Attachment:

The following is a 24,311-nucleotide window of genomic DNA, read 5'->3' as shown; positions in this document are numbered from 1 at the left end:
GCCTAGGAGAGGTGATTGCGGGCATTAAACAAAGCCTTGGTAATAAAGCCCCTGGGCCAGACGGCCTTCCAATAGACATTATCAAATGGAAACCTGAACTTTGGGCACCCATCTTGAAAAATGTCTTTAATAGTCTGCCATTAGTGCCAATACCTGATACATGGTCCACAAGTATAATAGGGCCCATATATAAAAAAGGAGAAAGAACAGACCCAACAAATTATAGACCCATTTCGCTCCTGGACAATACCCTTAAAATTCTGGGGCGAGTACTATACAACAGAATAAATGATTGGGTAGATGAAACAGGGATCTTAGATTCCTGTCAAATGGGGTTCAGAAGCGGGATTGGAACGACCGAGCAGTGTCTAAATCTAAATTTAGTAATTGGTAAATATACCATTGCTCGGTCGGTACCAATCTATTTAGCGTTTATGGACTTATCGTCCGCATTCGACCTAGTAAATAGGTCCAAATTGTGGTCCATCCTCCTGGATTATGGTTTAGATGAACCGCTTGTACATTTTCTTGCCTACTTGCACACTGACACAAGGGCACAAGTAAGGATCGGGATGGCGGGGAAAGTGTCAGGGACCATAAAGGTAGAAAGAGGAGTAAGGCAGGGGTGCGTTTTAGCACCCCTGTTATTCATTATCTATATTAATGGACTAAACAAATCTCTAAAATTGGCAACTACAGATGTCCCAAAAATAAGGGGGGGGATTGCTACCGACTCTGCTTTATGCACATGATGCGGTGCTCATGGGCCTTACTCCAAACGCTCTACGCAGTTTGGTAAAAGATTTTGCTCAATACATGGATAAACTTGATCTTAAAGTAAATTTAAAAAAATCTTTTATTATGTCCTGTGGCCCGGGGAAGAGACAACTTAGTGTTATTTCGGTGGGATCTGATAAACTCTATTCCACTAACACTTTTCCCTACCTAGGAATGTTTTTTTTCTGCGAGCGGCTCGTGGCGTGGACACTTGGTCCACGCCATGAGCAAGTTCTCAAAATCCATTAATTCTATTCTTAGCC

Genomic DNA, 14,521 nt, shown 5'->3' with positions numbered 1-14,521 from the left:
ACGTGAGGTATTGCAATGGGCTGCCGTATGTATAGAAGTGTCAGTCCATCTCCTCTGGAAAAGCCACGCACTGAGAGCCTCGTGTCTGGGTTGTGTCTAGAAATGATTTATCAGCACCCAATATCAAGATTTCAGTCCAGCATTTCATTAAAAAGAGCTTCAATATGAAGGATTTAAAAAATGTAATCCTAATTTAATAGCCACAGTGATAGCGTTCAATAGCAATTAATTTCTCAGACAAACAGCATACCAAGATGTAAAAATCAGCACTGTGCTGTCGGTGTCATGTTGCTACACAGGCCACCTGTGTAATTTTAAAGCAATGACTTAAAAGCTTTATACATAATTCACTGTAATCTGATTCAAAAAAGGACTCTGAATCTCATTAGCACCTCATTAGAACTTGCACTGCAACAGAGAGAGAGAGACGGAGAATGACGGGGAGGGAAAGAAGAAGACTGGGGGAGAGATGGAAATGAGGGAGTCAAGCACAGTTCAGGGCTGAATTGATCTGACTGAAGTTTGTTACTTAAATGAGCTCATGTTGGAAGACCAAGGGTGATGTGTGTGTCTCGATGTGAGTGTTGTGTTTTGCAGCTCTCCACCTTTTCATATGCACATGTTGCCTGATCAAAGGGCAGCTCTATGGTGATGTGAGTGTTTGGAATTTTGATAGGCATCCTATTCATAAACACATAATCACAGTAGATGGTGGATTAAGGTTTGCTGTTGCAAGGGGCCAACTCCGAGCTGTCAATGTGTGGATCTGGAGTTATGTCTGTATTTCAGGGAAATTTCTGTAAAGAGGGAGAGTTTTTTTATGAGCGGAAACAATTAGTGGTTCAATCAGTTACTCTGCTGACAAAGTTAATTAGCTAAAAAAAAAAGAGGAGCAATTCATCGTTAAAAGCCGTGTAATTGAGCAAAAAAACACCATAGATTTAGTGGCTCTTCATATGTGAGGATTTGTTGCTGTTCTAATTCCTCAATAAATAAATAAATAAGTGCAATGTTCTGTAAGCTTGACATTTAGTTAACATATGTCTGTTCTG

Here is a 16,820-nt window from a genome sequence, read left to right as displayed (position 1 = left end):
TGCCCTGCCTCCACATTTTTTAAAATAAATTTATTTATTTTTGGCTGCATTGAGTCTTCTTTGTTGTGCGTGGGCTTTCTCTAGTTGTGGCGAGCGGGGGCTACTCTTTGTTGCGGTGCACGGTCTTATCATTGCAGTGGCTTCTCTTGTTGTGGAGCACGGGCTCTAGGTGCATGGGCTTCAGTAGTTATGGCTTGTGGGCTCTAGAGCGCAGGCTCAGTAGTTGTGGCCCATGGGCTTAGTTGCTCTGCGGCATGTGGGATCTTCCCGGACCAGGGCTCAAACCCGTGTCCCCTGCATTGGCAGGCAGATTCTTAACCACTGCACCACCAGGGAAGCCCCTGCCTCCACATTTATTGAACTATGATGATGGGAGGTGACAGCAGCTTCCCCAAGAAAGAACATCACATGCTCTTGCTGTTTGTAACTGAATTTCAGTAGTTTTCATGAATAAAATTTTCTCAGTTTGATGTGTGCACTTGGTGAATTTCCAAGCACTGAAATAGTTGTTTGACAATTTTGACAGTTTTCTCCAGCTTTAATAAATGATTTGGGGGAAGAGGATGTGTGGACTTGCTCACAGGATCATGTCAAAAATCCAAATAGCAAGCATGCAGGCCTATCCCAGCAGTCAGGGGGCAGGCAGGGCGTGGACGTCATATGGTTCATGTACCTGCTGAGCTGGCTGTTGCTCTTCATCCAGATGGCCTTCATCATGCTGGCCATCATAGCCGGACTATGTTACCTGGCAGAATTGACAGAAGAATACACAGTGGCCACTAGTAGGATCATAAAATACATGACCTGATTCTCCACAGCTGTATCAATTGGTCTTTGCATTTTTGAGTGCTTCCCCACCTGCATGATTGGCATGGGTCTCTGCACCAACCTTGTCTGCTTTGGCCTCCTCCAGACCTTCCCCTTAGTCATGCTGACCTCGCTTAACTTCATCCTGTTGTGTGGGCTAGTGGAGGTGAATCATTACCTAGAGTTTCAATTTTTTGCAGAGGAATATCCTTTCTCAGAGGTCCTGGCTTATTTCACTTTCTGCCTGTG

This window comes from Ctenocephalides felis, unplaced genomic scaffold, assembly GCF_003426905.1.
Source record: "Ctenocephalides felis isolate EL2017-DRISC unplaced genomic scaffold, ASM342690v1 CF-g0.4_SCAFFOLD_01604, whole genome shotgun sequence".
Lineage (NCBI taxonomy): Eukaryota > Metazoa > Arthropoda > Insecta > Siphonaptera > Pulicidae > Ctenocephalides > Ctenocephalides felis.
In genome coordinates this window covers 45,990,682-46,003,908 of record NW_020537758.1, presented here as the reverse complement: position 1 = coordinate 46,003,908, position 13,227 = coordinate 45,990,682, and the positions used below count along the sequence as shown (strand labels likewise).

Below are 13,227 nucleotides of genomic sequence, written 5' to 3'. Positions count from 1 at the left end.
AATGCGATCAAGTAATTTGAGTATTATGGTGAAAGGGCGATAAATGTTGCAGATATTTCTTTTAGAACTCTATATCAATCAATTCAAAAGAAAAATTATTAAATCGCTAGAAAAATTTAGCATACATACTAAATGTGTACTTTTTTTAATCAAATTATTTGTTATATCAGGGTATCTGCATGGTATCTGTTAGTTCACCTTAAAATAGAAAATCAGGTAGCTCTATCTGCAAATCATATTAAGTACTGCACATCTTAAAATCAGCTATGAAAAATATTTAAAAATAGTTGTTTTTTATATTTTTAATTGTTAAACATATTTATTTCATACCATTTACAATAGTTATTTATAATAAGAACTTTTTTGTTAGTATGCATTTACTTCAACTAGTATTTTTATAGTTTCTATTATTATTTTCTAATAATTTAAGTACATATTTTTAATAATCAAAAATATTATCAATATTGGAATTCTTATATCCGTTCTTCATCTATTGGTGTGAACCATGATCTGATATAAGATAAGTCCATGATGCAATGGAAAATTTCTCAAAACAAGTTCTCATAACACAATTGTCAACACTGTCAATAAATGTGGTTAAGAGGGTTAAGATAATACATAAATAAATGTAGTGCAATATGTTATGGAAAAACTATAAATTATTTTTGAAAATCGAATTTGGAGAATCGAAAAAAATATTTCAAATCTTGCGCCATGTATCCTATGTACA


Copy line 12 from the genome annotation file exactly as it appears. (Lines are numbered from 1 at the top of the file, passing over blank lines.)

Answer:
AATGCGATCAAGTAATTTGAGTATTATGGTGAAAGGGCGATAAATGTTGCAGATATTTCTTTTAGAACTCTATATCAATCAATTCAAAAGAAAAATTATTAAATCGCTAGAAAAATTTAGCATACATACTAAATGTGTACTTTTTTTAATCAAATTATTTGTTATATCAGGGTATCTGCATGGTATCTGTTAGTTCACCTTAAAATAGAAAATCAGGTAGCTCTATCTGCAAATCATATTAAGTACTGCACATCTTAAAATCAGCTATGAAAAATATTTAAAAATAGTTGTTTTTTATATTTTTAATTGTTAAACATATTTATTTCATACCATTTACAATAGTTATTTATAATAAGAACTTTTTTGTTAGTATGCATTTACTTCAACTAGTATTTTTATAGTTTCTATTATTATTTTCTAATAATTTAAGTACATATTTTTAATAATCAAAAATATTATCAATATTGGAATTCTTATATCCGTTCTTCATCTATTGGTGTGAACCATGATCTGATATAAGATAAGTCCATGATGCAATGGAAAATTTCTCAAAACAAGTTCTCATAACACAATTGTCAACACTGTCAATAAATGTGGTTAAGAGGGTTAAGATAATACATAAATAAATGTAGTGCAATATGTTATGGAAAAACTATAAATTATTTTTGAAAATCGAATTTGGAGAATCGAAAAAAATATTTCAAATCTTGCGCCATGTATCCTATGTACA